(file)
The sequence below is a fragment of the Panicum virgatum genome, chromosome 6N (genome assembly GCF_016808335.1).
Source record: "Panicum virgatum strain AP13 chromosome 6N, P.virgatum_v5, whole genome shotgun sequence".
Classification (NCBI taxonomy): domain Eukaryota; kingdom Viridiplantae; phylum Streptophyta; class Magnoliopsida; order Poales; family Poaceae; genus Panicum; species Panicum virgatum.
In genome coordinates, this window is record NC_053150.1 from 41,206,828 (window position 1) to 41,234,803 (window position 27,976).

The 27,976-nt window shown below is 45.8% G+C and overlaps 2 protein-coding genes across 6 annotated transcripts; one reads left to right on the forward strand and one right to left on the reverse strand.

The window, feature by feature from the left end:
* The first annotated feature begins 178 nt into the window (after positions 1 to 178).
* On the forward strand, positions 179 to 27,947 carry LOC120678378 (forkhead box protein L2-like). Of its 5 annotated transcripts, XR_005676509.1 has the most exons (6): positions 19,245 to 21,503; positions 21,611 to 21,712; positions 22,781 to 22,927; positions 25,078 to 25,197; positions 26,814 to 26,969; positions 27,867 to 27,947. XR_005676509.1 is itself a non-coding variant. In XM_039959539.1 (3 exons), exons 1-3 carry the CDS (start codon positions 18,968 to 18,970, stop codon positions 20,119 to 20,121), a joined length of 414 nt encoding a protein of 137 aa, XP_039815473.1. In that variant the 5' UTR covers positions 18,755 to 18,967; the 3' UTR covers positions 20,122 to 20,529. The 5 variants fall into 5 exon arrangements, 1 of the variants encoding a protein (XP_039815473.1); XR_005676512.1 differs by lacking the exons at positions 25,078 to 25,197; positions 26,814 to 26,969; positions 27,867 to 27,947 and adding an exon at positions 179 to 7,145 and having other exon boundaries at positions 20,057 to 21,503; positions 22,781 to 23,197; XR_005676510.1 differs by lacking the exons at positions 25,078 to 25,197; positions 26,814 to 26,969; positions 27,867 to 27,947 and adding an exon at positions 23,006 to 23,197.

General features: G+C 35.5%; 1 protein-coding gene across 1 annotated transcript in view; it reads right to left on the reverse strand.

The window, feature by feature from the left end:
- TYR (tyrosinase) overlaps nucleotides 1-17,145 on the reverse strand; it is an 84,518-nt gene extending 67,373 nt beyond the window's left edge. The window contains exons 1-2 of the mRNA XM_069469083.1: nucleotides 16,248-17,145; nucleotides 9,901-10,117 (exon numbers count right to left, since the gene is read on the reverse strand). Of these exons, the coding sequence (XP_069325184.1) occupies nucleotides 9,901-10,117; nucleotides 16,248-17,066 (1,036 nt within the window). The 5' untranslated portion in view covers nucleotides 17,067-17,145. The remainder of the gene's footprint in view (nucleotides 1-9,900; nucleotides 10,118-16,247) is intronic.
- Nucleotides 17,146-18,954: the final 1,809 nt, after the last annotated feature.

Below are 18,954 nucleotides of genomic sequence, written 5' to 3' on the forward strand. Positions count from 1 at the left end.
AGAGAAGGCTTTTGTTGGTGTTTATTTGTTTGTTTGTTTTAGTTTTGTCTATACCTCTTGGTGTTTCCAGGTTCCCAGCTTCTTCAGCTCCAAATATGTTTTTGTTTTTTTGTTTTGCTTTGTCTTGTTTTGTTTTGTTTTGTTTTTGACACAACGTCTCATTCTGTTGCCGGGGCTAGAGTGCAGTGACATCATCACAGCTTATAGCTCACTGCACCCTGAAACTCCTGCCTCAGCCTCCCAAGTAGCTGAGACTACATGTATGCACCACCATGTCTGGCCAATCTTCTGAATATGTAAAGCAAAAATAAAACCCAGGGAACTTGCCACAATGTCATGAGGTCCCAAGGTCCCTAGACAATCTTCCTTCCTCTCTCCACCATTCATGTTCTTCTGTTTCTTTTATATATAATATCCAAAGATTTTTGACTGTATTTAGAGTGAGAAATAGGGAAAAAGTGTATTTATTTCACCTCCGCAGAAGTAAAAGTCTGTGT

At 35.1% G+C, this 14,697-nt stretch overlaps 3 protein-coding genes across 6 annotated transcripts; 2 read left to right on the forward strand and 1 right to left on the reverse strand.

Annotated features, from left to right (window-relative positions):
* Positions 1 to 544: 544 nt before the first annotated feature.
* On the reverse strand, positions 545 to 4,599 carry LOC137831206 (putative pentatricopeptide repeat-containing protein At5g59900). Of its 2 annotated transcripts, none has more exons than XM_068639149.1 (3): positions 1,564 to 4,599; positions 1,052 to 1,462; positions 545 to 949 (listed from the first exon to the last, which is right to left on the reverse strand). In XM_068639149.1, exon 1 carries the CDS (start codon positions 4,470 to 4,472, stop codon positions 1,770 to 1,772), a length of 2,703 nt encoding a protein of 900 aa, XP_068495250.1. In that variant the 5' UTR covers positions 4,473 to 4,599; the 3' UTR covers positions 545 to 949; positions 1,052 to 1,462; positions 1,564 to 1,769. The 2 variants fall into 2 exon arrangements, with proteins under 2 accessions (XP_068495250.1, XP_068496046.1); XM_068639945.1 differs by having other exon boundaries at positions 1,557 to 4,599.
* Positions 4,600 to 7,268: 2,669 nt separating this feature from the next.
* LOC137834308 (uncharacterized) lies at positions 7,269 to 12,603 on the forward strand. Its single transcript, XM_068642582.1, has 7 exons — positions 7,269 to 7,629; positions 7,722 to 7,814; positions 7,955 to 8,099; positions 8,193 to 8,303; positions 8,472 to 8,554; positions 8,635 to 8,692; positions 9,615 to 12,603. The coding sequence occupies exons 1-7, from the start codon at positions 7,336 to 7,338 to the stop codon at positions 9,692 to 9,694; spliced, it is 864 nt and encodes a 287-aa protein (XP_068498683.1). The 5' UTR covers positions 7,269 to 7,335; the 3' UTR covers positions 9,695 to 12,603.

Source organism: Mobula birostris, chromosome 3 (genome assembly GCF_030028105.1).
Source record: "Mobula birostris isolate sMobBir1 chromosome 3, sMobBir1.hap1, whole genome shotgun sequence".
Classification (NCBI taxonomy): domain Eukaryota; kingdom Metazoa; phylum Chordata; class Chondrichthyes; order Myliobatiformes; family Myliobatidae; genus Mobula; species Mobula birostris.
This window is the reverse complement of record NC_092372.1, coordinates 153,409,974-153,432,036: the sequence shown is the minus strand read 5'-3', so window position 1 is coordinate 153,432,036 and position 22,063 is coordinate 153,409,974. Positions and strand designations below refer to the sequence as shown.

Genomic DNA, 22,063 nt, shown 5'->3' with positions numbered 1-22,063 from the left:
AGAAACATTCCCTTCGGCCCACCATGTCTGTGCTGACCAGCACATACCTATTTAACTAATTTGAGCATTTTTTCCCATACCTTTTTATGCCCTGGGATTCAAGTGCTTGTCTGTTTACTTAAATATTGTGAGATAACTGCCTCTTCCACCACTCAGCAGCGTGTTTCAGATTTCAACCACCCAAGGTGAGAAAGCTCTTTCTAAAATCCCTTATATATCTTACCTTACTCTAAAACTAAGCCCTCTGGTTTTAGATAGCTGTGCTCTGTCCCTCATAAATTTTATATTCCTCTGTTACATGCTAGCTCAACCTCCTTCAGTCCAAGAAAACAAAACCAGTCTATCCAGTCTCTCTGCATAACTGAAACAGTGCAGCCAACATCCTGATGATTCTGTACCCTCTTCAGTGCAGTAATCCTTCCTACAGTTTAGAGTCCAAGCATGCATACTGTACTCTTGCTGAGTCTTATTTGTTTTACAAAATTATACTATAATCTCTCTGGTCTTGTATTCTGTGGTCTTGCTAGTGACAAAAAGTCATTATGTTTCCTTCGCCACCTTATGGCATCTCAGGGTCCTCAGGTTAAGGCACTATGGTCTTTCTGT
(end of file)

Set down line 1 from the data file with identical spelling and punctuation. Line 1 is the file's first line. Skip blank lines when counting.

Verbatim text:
The sequence below is a fragment of the Panicum virgatum genome, chromosome 6N (genome assembly GCF_016808335.1).